4. It is suggested that for regulating the possession and transportation of cash, particularly putting a limitation on cash holdings for private use and including provisions for confiscation of cash held beyond prescribed limits, provision in the Act should be made. It is to be stated that a number of European countries bar any cash transaction above a particular limit. This can be done in India too. Again, while implementing the suggestions, to ensure that small transactions, which make a bulk of common man’s daily transactions, are not affected and for that, a threshold limit could be kept. Further, for holding of cash/currency notes also, there should be a limit, by prescribing a reasonable threshold, may be Rs.10 lacs or Rs.15 lacs. This would control holding of unaccounted money to a large extent. This would also control transfer of unaccounted cash from one destination to other, which at present is rampant, may be by Angadias or by other means.

5. The aforesaid suggestion is also in conformity with the observations in the case of Rajendran Chingaravelu vs. UoI, in CA No.7914 of 2009; ORDER DATED November 24, 2009 (320 ITR 1)) by the Hon’ble Supreme Court. Therein, it had been observed that “The nation is facing terrorist threats. Transportation of large sums of money is associated with distribution of funds for terrorist activities, illegal pay offs, etc. There is also rampant circulation of unaccounted black money destroying the economy of the country.” This is known to all concerned and, therefore, suggestion made above, be implemented.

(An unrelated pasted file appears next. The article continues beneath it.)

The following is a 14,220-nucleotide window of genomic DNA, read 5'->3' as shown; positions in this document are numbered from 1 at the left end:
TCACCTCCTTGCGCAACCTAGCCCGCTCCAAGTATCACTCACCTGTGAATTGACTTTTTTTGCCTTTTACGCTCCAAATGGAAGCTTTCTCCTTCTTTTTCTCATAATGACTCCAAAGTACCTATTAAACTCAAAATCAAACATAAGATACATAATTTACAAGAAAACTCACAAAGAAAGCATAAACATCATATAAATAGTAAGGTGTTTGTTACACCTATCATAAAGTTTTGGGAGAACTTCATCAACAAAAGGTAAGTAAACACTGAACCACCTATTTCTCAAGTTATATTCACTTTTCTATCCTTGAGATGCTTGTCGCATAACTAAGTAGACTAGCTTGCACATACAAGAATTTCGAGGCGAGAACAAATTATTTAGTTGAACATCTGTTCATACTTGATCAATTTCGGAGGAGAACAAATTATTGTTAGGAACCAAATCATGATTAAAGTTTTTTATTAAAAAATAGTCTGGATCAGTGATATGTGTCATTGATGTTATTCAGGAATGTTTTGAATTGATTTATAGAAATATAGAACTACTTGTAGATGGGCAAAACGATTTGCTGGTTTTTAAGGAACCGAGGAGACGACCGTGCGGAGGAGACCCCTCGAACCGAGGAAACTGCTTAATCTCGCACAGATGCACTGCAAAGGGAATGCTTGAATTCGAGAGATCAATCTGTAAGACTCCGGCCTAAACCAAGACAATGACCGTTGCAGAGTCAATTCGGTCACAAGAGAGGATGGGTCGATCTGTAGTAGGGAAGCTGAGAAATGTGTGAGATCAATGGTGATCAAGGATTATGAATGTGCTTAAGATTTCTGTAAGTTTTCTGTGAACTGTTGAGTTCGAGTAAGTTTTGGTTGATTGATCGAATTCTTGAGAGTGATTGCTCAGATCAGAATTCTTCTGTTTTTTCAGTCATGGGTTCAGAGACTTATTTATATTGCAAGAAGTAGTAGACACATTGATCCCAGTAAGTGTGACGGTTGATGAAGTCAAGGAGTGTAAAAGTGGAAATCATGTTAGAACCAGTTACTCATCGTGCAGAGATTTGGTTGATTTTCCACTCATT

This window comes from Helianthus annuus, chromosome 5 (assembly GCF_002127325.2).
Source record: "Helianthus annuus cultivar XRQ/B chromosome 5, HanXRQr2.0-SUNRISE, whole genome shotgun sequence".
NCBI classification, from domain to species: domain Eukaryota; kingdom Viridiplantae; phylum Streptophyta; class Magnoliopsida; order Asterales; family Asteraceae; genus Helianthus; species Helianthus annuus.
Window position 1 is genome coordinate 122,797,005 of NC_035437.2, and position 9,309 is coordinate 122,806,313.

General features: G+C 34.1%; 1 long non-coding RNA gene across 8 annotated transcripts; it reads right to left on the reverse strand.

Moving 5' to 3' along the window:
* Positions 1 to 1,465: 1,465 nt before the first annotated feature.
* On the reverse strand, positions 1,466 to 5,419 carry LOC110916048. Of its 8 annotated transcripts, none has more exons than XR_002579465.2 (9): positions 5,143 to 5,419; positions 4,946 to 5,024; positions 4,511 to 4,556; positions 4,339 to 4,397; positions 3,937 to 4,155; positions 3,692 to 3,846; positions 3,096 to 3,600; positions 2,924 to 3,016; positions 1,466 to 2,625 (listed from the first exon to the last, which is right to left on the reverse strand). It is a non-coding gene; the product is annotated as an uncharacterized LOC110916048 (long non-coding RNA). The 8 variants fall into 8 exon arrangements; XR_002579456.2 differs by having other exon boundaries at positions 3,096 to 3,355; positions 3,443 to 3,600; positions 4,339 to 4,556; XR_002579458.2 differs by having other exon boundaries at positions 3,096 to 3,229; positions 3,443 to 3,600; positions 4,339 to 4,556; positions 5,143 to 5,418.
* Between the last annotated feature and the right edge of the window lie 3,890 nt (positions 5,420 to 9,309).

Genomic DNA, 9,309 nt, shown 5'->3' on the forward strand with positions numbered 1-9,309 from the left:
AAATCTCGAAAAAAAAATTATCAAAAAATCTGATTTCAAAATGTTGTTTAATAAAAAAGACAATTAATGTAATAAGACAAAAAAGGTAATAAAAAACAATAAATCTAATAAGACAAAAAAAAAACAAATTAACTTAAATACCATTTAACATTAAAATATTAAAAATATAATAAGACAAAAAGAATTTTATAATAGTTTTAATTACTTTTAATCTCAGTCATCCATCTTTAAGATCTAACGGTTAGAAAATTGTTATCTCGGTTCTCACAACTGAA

6. Financial Action Task Force (FATF) on Money laundering recommends “tax crimes” to be made a predicate offence so that action can be taken under Prevention of Money Laundering Act, 2002. There are more than 25 countries in the world which have made “tax crimes” as a predicate offence. The Government needs to seriously examine the issue and take steps to make “tax crimes” as a predicate offence. To prevent any hardship to salaried or small tax payer, a high threshold of say, more than Rs.50 lakh of tax evasion could be considered as being a predicate offence.

7. Foreign Exchange Management Act, 1999 (FEMA) provides for confiscation of any property held abroad, if found to be held in violation of Section 4 of the Act. For various reasons, it is difficult to proceed against property held abroad. To strengthen the provisions, S. 13 and S. 37 need to be amended to provide for seizure and confiscation of property of equivalent value within the country, if it is held that property held abroad is in violation of Section 4 of FEMA.